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"Stability" can mean a number of things, it can mean software quality, it can mean provider surety (sometimes things do go away, like when a vendor gets swallowed up), or it might mean SQL language interoperability.

I've struggled with data base language interoperability over the years. I lost a huge custom built hierarchical code base many years ago that was in a btrieve data base because when I upgraded to the next version of windows the database server didn't run anymore, and it was some months before I found this out, and I lost my way to recover it.

To a lesser degree I've had an issue having to rewrite php code to move to the newer connector when the old one was being depreciated. So you'll want a way to protect yourself against a variety of things that can impact your data.

SQL, is not SQL. There is a fair amount of language variability, even though there are standards for SQL. So watch out because what one SQL supports, another SQL might not, and Base is highly dependent on SQL specifics.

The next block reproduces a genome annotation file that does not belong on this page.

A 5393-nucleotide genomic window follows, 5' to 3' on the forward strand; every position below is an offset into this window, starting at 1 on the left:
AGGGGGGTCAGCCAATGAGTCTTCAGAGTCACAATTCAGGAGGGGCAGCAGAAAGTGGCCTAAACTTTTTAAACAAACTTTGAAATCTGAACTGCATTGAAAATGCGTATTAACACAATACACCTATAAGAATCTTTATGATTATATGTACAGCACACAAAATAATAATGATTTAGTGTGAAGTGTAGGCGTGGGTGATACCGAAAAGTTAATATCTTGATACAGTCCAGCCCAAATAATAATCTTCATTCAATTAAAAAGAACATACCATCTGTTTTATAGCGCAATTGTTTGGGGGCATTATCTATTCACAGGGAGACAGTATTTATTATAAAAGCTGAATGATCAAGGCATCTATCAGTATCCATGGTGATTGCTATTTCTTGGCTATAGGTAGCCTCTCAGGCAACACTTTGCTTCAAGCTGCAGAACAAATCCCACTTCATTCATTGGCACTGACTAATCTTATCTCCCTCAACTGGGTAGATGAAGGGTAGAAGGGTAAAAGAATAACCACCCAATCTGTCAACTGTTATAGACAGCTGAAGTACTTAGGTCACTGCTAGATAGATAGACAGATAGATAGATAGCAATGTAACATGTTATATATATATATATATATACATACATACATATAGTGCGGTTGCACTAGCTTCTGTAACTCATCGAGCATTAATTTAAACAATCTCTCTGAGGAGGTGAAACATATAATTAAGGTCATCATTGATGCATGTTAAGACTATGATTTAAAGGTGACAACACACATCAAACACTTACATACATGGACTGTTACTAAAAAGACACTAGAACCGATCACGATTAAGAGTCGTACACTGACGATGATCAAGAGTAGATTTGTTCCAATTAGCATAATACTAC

I'm currently using MariaDB, a binary drop in replacement for MySQL. When Oracle bought Sun, there was fear that MySQL might not be maintained because it was in competition to Oracle's other data base products. This is still a fear. The lead author of MySQL, to make a long story short, gave us MariaDB so we can be sure it persists. I suggest you check it out. MySQL has been around for a long time and is used by a vast number of users and Internet servers. So far I've found MariaDB runs every bit as good as MySQL.

I hope to give PostgresSQL a spin someday, as I've heard many good things about it too. And Firebird is of note, because LO has adopted it as the future direction of Base to provide a built in alternative to HSLQDB 1.8, or split v2.3.

Finally, as Ratslinger, points to, you need to consider third party tools. My current favorite is HeidiSQL. It runs on both Linux (with WINE) and Windows, is fast and full featured. I use it to setup my databases and tables, and no longer even use the much less capable LO Tables editor. There is also phpmyadmin which I use from time to time. When things go bonk, it's nice to have a few different ways to get at your data, to test it, and sometimes to back it up or move, rename, etc.

To me that gives a measure of stability.